AuthorSunitha Nagrath
TitleAdaptive Stabilized Finite Element Analysis of Multi-Phase Flows using Level Set Approach
SchoolRensselaer Polytechnic Institute
AbstractMultiphase flows containing mixtures of liquids, gases, and solids abound in both nature and many technological processes. Better understanding of multiphase flows could improve processes ranging from heat transfer and atomization to suspensions, cavitation, and condensation processes. The present work is focused on developing a stabilized finite element method to solve the multi-phase compressible/incompressible flow problems in three dimensions using a level set approach. The Streamline-Upwind/Petrov-Galerkin method was used to discretize the governing flow and level set equations. The method developed enables accurate simulation of flows with large density and viscosity differences, as well as surface tension, and allows the fronts to self-intersect, merge, break, and change topology. A novel ghost fluid approach was implemented to remove the spurious non-physical oscillations across the material interface because of smeared density profile. An adaptive mesh strategy was designed to study various problems with optimum computational cost.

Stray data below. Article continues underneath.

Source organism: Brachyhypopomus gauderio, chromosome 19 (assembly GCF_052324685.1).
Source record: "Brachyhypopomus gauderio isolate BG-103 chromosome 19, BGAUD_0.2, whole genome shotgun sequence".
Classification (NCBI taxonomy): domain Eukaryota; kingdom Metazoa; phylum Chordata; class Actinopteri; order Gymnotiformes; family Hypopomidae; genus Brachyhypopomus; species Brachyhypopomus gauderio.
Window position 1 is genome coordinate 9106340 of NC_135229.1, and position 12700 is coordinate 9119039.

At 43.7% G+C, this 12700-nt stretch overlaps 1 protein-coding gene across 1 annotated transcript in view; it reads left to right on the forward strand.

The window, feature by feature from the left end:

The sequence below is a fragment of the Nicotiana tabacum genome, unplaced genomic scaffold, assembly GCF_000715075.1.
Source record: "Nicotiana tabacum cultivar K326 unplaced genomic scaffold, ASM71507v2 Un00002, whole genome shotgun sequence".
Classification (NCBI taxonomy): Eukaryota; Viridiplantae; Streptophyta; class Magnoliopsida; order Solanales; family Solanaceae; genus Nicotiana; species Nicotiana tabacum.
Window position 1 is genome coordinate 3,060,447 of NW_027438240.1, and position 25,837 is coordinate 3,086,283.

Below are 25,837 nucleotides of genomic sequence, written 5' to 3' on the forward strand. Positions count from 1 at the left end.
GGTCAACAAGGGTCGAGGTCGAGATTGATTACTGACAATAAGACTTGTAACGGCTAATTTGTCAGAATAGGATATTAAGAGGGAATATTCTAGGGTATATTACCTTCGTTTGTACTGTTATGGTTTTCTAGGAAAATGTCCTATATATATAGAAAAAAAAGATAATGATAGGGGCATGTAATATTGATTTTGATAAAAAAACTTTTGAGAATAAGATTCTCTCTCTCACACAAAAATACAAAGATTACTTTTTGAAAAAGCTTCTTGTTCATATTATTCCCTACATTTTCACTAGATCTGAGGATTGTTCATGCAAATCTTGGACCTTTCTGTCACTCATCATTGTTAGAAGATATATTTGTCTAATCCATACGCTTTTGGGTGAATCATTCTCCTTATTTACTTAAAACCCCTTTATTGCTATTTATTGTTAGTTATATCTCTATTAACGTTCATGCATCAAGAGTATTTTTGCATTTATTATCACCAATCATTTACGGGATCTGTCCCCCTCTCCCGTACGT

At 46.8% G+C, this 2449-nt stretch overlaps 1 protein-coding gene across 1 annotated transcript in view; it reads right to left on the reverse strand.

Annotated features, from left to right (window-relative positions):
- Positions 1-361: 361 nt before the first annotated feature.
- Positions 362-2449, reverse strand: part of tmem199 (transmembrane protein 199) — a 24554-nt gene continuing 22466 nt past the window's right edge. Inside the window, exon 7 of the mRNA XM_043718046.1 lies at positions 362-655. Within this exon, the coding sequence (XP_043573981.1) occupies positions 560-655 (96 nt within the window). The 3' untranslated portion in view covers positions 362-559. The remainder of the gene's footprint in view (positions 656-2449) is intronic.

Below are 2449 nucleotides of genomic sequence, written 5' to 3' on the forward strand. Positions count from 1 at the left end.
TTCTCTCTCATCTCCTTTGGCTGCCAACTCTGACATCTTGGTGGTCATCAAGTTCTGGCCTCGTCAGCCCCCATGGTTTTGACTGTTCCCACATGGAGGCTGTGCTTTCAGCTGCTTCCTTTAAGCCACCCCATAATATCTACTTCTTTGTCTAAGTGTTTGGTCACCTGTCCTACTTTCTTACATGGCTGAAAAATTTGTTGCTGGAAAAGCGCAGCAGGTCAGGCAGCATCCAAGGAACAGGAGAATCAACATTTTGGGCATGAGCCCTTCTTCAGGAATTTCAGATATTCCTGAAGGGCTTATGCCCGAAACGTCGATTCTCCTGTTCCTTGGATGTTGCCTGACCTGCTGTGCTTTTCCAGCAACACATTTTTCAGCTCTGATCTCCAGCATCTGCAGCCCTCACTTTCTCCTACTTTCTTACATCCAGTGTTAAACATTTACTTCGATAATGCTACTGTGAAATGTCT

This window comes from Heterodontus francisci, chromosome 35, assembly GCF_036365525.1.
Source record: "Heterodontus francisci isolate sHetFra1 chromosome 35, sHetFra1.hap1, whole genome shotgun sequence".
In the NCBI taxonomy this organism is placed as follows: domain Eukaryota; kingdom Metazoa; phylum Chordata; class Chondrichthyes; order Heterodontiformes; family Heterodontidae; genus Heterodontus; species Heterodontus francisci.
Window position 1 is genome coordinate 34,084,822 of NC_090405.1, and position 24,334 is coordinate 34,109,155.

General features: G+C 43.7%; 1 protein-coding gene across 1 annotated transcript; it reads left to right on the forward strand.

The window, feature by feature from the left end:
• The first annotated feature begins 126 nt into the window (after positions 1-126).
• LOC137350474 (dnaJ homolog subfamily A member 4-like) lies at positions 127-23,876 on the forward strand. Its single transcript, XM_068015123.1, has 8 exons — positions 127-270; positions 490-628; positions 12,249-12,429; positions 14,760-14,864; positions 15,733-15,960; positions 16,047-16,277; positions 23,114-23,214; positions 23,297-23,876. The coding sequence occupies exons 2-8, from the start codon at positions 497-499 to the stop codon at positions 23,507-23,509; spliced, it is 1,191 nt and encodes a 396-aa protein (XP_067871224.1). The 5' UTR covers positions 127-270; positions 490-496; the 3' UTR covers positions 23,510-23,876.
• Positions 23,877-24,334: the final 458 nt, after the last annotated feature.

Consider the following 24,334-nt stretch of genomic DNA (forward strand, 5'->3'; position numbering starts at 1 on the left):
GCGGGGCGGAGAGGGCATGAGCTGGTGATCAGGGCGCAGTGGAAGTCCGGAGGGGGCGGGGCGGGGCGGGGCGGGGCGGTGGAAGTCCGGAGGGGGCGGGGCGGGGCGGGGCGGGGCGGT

Various numerical studies were performed, namely, effect of viscosity and surface tension on single and multiple bubble dynamics, non-linear dynamics of free surface flows, single and two-phase shock tube, converging spherical shock and Rayleigh-Taylor interfacial instabilities. Using the developed framework, an effort is made to develop a three-dimensional algorithm for the hydrodynamic simulation of single bubble sonoluminescence. As a preliminary step towards the simulation of single bubble sonoluminescence, the hydrodynamics of the collapse and rebound of a 10 micron air bubble in water is studied with direct numerical simulations. With numerical simulations, it was shown that due to the inertial effect of the liquid compressing the gas, a bubble implosion takes place. The air bubble reaches a minimum radius during the implosion and then bounces back due to the high internal gas pressure. It is observed that, during the final stages of collapse, the bubble experiences an instability causing the bubble to form a non-spherical shape. The simulation results obtained were qualitatively similar to those observed/predicted in the previous experimental/numerical studies. The motion of the air/water interface during the initial stages of the collapse was found to be consistent with the Rayleigh-Plesset model. However, the three dimensional simulations show that during the final stage of energetic implosions, the bubble may become asymmetric, which is contrary to the spherical symmetry assumed in previous studies. Indeed, the shape instabilities observed during bubble implosions indicated an ellipsoidal shaped bubble. A linear stability analysis based on spherical harmonics also indicated that an elliptic bubble shape would be expected.

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